Hello, my name is Linda.
This is the short version of how I became an environmentalist and activist.
I lived most of my life in Southern California enjoying the beaches, mountains, gardens, parks, trees, flowers, and birds by playing, walking, hiking, camping, and the occasional backpacking trip.
My spouse and I raised our children in a single-family home with green lawns and commuted to our respective jobs in single-passenger cars. We were “good” American consumers acquiring a house, cars, appliances, furniture, clothes, toys, computers, and decorations for every holiday. We lived our lives, worked at our jobs, and tried to stay out of credit card debt.
In those days, I did not think about how much water and other resources it takes for even one family like ours to live comfortably in what is basically a desert. We purchased a wide array of healthy food and not-so-healthy food-like products at the grocery market. I gave little thought to who produced it, how far it traveled to the store, or what pesticides were used to grow it. Some of my jobs required visiting clients and I virtually lived in my car during the week. I thought traffic jams were a drag but I did not consider what was causing them and how many resources are used to produce and operate a car, or how harmful fossil fuels are to people and Earth.
As you can see, I was not obvious environmental activist material. It did not happen overnight and was the result of a lot of different things that occurred over time.
- My spouse and I moved to the California Central Coast and lived surrounded by a Monterey pine forest. Living close to nature made me mindful of the environment, its beauty, and its interrelatedness.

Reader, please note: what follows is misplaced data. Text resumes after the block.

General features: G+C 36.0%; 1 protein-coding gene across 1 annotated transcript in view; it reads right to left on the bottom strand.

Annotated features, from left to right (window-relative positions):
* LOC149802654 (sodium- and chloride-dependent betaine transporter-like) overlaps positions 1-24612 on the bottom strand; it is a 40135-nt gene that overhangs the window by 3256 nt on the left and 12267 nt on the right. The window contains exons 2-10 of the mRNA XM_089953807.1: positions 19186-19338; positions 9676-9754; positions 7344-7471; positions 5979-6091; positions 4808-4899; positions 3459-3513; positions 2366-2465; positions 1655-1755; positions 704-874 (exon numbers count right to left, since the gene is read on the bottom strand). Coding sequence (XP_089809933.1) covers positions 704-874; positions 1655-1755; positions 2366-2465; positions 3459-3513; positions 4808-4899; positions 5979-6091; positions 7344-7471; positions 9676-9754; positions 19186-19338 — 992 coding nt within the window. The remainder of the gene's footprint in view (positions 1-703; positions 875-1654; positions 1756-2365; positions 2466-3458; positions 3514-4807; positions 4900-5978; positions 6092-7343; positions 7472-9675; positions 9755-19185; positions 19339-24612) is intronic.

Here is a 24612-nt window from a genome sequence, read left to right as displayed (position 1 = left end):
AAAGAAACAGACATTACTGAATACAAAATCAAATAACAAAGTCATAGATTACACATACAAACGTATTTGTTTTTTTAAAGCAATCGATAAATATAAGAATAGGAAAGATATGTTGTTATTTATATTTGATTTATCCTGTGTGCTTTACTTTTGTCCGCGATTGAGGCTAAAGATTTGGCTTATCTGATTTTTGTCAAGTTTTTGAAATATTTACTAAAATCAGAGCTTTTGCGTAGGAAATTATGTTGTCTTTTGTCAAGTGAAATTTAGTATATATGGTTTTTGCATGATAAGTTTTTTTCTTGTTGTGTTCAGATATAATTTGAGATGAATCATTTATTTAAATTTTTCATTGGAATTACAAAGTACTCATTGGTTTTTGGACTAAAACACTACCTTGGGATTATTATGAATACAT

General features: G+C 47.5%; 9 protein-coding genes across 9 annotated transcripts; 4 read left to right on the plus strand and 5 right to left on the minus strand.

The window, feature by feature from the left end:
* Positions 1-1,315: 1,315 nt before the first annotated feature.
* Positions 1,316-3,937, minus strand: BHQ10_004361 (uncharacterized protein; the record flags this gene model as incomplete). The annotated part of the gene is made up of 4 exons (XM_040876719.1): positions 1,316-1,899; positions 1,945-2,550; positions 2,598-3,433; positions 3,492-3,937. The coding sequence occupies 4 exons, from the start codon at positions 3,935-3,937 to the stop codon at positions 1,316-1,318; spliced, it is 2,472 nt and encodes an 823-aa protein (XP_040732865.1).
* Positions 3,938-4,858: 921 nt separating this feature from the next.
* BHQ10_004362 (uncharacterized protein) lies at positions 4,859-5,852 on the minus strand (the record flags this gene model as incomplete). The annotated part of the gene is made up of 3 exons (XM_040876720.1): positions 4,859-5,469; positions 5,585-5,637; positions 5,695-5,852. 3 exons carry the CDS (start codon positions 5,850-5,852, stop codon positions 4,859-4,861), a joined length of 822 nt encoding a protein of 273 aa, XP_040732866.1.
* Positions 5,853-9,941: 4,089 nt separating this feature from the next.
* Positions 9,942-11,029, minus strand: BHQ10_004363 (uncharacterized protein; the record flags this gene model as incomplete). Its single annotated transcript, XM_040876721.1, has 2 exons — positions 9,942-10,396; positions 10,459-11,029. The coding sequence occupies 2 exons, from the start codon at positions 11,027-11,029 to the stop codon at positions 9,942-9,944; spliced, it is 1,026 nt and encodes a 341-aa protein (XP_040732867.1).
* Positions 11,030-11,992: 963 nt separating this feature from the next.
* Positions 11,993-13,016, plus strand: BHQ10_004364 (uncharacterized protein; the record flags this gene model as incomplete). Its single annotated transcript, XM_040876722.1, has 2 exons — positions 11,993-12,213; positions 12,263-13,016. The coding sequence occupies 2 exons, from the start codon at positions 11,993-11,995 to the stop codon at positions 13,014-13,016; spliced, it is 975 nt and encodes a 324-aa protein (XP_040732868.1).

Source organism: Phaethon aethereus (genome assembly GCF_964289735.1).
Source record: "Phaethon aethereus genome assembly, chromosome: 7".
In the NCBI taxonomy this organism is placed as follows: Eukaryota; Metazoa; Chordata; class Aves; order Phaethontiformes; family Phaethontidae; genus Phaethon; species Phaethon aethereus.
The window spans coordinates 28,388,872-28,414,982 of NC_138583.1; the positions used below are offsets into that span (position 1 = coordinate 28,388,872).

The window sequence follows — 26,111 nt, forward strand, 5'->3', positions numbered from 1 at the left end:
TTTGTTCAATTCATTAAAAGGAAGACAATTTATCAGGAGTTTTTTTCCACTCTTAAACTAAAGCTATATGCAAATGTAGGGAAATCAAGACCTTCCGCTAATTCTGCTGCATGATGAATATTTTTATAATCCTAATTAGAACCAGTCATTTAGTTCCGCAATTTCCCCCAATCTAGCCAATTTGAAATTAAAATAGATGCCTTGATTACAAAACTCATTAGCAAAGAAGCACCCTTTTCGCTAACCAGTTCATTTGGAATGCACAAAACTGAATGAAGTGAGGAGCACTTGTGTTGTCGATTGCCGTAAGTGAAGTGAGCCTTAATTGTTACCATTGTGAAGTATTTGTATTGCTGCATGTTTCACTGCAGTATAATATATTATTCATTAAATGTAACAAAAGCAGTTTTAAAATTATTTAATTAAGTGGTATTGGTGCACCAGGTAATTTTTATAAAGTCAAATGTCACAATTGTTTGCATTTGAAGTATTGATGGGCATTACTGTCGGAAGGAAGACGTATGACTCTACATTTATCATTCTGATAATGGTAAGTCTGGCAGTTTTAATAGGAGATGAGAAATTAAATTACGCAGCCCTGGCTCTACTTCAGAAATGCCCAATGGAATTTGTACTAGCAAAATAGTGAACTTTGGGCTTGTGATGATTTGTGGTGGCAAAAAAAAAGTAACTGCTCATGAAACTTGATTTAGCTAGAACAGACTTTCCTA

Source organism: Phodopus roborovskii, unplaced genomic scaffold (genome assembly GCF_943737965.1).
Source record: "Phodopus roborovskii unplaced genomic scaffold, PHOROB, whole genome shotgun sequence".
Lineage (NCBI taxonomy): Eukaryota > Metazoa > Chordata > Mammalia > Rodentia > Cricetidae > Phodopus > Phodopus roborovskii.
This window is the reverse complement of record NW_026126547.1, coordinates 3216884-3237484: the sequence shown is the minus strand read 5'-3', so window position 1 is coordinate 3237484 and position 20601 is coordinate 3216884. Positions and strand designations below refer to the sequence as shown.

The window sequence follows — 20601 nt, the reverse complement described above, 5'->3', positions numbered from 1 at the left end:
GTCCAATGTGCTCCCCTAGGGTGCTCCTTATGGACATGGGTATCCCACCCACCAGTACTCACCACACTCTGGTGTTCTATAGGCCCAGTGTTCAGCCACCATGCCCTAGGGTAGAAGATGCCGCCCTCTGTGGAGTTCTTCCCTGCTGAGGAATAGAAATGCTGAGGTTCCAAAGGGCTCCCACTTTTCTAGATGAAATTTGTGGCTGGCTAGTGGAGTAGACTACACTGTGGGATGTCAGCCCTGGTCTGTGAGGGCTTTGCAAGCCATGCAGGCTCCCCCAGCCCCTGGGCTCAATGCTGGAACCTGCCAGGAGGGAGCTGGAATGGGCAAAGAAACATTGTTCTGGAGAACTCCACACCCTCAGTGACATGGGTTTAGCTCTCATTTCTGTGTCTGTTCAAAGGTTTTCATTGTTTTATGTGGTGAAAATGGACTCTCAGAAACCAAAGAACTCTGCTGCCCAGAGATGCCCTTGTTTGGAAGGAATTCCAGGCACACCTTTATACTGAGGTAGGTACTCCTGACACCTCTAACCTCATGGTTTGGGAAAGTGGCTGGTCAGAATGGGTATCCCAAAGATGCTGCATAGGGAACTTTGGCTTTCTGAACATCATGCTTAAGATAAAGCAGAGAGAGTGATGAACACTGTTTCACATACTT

- At a former employer, one of our clients embarked on a substantial green building program so I was exposed to green building practices and took the opportunity to learn as much as possible.
- A life-long reader, I began reading whatever I could get my hands on through our local library system about the environment, climate change, food production, the fossil fuel industry, and other related topics.
At some point, I realized I had to change—we all must change. There is no Planet B.
Sometimes when you are faced with a seemingly insurmountable issue, you feel overwhelmed. What can you possibly do to make a positive impact on such a huge problem? You may feel powerless and scared. You freeze like a deer in the headlights and do nothing.
It would have been easy for me to say to myself, “I am just one person. I cannot do anything about the environmental crisis unfolding across the world.” But that is not true. There are things I can do like change the way I live, become an activist, and start this blog.
I left my corporate job, learned how to design a website, and started writing. Later, I joined the board of directors of an environmental and social justice nonprofit called Ecologistics. This led to participating in climate marches and joining the SLO Climate Coalition.
My life was dedicated to doing whatever I could to help keep Earth habitable for my children, your children, everyone else’s children, and all the non-human living beings with which we share the planet.
Events occurred that derailed me like breast cancer, divorce, moving out of California, returning to paid employment, and a global pandemic.
I may have faltered in my quest to live more lightly on Earth and to persuade others to do the same, but I never gave up. And I never will.
You, too, can become an unlikely environmentalist.
I will look for you at the next climate strike.
Linda Anne Casson Poppenheimer
The Unlikely Environmentalist